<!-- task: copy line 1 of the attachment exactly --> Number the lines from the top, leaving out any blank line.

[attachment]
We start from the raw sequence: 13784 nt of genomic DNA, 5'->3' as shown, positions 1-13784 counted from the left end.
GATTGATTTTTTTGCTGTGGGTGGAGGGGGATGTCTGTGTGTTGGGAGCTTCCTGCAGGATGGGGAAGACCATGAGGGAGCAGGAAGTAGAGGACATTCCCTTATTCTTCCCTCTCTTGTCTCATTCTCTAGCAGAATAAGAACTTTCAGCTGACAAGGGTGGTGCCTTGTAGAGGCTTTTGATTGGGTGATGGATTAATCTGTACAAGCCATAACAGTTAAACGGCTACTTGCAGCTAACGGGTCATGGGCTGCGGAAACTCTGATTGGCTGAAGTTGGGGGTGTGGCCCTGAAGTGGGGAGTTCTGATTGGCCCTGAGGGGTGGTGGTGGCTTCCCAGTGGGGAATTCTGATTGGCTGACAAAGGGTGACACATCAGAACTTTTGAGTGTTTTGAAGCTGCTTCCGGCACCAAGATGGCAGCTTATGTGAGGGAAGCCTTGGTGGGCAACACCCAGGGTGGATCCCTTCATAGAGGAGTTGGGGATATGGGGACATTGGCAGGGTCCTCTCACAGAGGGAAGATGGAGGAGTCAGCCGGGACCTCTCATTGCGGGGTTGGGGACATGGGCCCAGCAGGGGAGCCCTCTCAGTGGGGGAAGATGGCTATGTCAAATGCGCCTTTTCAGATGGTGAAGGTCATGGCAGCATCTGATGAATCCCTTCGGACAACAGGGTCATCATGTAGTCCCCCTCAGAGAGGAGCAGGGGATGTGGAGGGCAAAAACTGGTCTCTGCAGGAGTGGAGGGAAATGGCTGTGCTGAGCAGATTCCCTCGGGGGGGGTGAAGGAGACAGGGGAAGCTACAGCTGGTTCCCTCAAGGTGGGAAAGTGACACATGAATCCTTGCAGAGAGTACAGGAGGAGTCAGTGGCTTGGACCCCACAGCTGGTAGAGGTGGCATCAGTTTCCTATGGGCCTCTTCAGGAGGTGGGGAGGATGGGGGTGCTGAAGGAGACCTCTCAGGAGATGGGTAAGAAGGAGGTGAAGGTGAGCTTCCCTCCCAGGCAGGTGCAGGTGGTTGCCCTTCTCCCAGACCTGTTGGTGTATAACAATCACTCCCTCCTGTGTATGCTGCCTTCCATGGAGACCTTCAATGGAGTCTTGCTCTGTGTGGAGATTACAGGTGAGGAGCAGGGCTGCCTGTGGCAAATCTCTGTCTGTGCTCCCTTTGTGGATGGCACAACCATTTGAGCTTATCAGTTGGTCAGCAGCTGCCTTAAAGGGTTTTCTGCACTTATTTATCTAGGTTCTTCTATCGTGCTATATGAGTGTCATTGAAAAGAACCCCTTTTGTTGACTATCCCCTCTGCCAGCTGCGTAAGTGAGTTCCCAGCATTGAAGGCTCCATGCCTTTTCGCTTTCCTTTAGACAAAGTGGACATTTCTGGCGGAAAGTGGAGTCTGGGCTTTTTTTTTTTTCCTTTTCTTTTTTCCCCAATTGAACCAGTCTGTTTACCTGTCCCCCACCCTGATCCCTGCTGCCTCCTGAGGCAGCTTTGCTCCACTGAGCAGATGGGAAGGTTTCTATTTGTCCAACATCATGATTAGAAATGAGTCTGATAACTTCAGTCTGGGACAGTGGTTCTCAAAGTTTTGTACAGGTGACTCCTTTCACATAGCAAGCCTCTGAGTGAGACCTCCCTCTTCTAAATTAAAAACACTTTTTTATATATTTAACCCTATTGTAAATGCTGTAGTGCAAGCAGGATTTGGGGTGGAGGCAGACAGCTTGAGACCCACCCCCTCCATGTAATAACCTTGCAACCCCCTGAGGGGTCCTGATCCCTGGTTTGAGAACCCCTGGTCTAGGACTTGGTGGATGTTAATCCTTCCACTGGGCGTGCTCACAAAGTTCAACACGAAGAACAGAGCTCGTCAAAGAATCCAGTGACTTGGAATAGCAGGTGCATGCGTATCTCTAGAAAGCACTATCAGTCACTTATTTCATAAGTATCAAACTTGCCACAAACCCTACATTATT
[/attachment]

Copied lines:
We start from the raw sequence: 13784 nt of genomic DNA, 5'->3' as shown, positions 1-13784 counted from the left end.